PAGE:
[30]. Experimental results show that the proposed NACIM framework can find the robust neural network with only 0.45% accuracy loss in the presence of device variation, compare with a 76.44% loss from the state-of-the-art NAS without considering device variation. In addition, NACIM can significantly push forward the Pareto frontier in terms of the tradeoff between accuracy and hardware efficiency, achieving up to 16.3 TOPs/W energy efficiency for a 3.17 improvement.

The main contributions of this work are listed as follows.

  • [noitemsep,topsep=0pt,parsep=0pt,partopsep=0pt]

  • We formally define the optimization problem of identifying the best computing-in-memory (CIM) neural accelerator, whose design space spans across device type, circuit topology to neural architecture. To the best of our knowledge, this is the first work on optimizing CIM neural accelerators together with neural architecture search.

  • We have proposed a novel device-circuit-architecture co-exploration framework, namely NACIM, to simultaneously optimize network accuracy and hardware efficiency. The framework further optimizes the quantization to boost the hardware efficiency and considers the device variation to identify the robust neural architectures.

  • We implement the NACIM framework using a reinforcement learning approach and evaluate it on the commonly used datasets. Experimental results demonstrate the efficacy of the proposed framework in identifying the robust neural architectures in terms of device variation and pushing forward the Pareto frontier between accuracy and efficiency.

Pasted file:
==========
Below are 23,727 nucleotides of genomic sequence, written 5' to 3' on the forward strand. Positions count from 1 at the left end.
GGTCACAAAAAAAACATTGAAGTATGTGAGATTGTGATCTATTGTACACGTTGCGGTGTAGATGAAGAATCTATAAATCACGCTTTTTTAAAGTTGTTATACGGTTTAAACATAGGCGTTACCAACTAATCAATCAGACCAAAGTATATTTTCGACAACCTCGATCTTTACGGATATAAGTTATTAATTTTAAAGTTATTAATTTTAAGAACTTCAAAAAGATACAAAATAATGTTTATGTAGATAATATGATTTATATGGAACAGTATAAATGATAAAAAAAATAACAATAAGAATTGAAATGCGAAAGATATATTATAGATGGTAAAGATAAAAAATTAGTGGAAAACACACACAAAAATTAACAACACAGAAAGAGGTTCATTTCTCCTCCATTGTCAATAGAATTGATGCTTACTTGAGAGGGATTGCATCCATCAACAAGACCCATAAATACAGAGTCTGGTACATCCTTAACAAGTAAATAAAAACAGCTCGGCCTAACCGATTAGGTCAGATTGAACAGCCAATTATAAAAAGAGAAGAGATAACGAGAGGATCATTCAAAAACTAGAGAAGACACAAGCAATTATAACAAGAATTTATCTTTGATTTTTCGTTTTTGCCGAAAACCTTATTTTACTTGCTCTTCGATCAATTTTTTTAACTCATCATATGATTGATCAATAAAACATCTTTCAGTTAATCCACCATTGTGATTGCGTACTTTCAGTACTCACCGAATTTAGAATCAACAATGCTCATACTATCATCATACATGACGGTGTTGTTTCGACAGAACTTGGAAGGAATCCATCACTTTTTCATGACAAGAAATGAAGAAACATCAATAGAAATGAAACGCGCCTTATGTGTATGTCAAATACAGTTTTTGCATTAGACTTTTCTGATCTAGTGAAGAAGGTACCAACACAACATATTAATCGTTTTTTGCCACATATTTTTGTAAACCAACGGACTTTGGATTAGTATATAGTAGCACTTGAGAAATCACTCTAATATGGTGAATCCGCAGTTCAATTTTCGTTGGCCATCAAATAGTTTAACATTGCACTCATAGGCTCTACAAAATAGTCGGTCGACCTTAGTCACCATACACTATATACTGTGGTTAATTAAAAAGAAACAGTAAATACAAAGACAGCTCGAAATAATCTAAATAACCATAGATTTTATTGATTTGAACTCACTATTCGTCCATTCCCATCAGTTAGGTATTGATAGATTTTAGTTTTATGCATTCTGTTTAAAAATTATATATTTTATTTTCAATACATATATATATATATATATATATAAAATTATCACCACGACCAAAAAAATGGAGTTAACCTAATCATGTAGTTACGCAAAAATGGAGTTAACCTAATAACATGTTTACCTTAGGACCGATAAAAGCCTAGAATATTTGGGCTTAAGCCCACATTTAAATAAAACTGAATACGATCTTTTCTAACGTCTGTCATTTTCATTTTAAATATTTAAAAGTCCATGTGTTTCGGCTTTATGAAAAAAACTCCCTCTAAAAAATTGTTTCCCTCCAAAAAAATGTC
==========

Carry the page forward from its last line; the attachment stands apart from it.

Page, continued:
The remainder of the paper is organized as follows. Section II presents the background of both neural architecture search and computing-in-memory architectures. Section III demonstrates the search space of five layers, and formally defines the cross-layer optimization problem. The proposed novel cross-layer optimization framework is presented in Section IV. Experimental results are shown in Section V. Finally, concluding remarks are given in Section VI.

Ii Background

Ii-a System-Level Overview

Figure 1: An overview of neural architecture search phase and the accelerated inference phase: (a) we based on GPU to train child networks during the NAS, and (b) the identified neural network will be finally deployed to the target Computing-In-Memory (CIM) architecture to accelerate the inference.

Figure 1 demonstrates the overview of extending the conventional framework of neural architecture search to optimize neural architectures for the non-volatile devices based computing-in-memory architecture. Specifically, the neural architecture search process is first performed on GPUs, which involves the training of new models from scratch to generate the reward. After the search process is convergent, the identified neural network architecture will finally be deployed on the target computing-in-memory architecture. However, as shown in Figure 1, there is a missing link between the neural architecture search process and the computing-in-memory neural accelerator design. We will introduce the neural architecture search and computing-in-memory platform in the following subsections.

Ii-B Neural Architecture Search